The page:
Speaking of vine ripened tomatoes, one of them actually got ripe! There are a number of others that are just beginning to color up. I also picked a couple of cherry tomatoes too. I think next year I just need to start the tomato seeds a couple weeks earlier, instead of mid-March, more like around Valentine’s Day. Now watch, next year I will end up with enormous plants by the time it is safe to put them out at the end of May and I will be complaining that I started them too early!
Still picking zucchini and lemon squash. Those will keep going until frost, sometime around early October. The pumpkins are going crazy and turning orange. There are a bunch of them this year and I can hardly wait until they are ready to pick just after frost (frost makes them sweeter). The Brussels sprouts are getting bigger and will hopefully be ready to start picking in a week or two. I didn’t realize the plants got so big and kind of crammed them too close together so instead of all six plants doing really well, there are two doing great, one doing okay, and the rest aren’t sure what they are doing (kind of like me sometimes!).
We started picking apples and last week Bookman made three pints of apple butter. Today he is making apple sauce. Last week he also made sweet zucchini relish. It came out so good! Tastes better than cucumber relish if you ask me, but then I am biased since it came from my garden! We have three pints and will probably make a few more. There was also success with the crabapple jelly! First time we have ever made it. Two cups of juice nets less than a pint of jelly, but hey, any little bit. The recipes call for one cup of sugar to every cup of apple juice so that’s what we did but the result is much sweeter than we’d like so next year Bookman will be cutting back on the sugar, maybe try one cup of sugar for two cups of juice. I don’t mind my jelly a bit tart, I’d rather that than too sweet.
We didn’t manage to get the final materials list together for the chicken coop last week, but we are close. The plan is to have it done today or tomorrow and then Bookman will go and order the lumber one morning during the week and have it delivered as soon as they can fit us into the schedule. That will hopefully be in time for next weekend so we can get started building it!
The road ahead
Yesterday was the Jesse James fun ride. Bookman and I planned on the 60 mile/100 km route. The day was forecast to be sunny and mild. We drove 45 minutes south with the bikes on back of the car. When we first moved to Minneapolis 20 years ago, we could drive 15 minutes and be outside the city and surrounded by farm fields. In a testament to urban sprawl, it now takes half an hour.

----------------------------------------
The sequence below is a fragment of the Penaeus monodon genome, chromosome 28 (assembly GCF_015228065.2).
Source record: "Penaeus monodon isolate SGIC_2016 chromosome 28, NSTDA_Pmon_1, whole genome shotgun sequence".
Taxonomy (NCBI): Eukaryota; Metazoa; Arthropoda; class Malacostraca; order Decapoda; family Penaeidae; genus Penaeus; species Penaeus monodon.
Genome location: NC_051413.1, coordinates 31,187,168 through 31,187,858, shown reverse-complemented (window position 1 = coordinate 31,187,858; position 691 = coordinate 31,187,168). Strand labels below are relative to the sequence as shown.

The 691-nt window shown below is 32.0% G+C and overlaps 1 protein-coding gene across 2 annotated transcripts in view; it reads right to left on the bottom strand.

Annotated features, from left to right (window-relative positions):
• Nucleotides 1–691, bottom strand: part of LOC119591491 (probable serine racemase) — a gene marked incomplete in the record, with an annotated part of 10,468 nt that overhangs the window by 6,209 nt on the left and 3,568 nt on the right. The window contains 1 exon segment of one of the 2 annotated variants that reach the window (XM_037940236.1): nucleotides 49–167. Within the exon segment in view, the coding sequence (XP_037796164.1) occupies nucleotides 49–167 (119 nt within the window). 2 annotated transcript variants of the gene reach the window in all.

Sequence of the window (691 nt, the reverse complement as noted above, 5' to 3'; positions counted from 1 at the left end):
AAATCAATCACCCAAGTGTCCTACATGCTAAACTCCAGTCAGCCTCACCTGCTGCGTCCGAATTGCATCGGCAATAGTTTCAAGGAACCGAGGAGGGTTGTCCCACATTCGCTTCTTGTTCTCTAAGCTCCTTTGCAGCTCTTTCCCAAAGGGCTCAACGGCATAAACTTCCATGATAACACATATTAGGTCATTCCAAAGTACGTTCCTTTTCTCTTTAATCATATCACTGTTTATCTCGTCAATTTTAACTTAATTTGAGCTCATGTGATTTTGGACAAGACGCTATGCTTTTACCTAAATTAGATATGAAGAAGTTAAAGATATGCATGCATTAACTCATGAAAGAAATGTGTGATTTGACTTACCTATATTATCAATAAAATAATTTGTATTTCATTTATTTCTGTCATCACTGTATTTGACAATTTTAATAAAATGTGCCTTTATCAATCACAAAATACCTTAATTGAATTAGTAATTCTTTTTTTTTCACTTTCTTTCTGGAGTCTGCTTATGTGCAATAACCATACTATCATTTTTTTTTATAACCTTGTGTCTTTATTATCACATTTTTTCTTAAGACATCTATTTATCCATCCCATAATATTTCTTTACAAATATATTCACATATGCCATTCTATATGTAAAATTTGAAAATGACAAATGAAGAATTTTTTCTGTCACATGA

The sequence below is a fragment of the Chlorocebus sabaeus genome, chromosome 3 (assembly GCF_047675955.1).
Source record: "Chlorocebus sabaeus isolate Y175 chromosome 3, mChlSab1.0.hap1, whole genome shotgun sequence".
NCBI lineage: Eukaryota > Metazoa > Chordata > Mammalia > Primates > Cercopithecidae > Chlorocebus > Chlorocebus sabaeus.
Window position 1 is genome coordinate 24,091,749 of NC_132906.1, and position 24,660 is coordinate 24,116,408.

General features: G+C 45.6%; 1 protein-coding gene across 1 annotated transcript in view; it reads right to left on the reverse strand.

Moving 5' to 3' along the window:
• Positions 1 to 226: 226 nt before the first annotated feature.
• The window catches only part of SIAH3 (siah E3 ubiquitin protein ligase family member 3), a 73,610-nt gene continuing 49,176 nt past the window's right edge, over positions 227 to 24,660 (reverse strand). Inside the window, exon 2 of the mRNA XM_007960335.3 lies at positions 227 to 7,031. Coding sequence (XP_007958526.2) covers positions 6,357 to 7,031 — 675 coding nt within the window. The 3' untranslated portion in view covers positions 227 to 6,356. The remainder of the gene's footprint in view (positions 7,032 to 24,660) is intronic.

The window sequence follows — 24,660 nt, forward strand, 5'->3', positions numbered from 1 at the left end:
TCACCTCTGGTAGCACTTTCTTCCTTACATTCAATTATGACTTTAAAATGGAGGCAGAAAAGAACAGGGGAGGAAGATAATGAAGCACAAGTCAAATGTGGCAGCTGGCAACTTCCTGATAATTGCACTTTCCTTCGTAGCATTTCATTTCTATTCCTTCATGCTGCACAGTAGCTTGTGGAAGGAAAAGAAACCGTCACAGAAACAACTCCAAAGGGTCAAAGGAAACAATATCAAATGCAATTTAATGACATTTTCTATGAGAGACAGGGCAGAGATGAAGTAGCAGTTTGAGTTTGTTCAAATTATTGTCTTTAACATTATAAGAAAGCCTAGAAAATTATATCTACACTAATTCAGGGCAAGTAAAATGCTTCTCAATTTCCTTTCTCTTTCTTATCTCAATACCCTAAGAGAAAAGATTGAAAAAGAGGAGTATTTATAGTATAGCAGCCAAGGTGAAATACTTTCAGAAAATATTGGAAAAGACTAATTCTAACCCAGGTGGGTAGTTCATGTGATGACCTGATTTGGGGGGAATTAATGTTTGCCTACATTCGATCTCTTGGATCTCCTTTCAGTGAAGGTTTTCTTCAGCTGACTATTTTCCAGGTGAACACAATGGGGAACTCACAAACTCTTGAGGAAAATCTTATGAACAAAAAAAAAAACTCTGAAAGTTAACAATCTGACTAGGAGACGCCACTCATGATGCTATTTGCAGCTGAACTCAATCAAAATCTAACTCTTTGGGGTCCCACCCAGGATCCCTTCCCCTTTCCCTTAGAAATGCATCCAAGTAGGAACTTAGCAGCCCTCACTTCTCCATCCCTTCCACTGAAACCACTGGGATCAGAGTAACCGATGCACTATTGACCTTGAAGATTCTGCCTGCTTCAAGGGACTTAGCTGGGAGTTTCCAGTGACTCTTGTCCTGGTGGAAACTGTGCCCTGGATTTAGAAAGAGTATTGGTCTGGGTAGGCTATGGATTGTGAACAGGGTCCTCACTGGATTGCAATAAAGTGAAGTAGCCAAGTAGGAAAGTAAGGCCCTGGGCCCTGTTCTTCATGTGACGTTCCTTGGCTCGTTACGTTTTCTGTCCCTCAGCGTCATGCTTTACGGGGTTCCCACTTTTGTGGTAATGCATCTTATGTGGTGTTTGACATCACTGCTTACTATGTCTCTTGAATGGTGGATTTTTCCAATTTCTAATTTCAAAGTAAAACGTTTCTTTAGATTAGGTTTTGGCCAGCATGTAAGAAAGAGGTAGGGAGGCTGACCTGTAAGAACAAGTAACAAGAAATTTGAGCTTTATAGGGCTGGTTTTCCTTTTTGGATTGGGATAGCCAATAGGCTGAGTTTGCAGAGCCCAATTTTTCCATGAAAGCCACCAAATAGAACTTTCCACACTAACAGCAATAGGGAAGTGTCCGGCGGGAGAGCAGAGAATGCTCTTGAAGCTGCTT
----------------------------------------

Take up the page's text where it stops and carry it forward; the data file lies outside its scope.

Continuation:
The morning was quite chilly and both Bookman and I were wishing we had brought light
Bookman rising (click to enlarge)
jackets instead of just wearing long sleeves. We worry so much about Bookman and heat with his MS and didn’t even think about the cold which, at a certain point, acts almost as detrimentally as the heat for Bookman. Only difference is he recovers quicker from cold than heat. We began the ride around 7:30 and quickly found ourselves out amidst rolling hills and fields of corn and soybeans. The sun took a while to break through some low clouds to warm us up, and in the process kept Bookman too cold for too long. He was really struggling for awhile. It didn’t help that we missed the sign pointing to a turn in the route and we, and a good many other people, went the wrong way for about three miles that included a long hill. The riders in front of us figured out we missed a turn and let us know. We stopped to look at the very poor map the ride folks had given us and a kind police officer who had been sent out to find all the riders who had missed the turn came up and helped us out. At least the way back to the route was mostly downhill!
Back on track, we wound our way through beautiful country. A tractor parade drove by on their way to the Jesse James Days festival. The tractors were decorated with little flags and the farmers were all smiling and waving as we passed.
Fields of soybeans
Our first rest stop was at the 22 mile/35 km mark. Bookman took a long rest and asked if we could take the 45 mile/72 km route instead. He’d gotten some energy back after being so cold at the start, but not enough to feel confident we’d make the longer route. He also wasn’t quite prepared for all the rolling hills (and there were a lot!). I was having a blast on the hills, a bit of a surprise really since the hills on my training ride are not my favorite thing but a necessary evil. But the work paid off apparently and there were only two hills that turned out to be real work.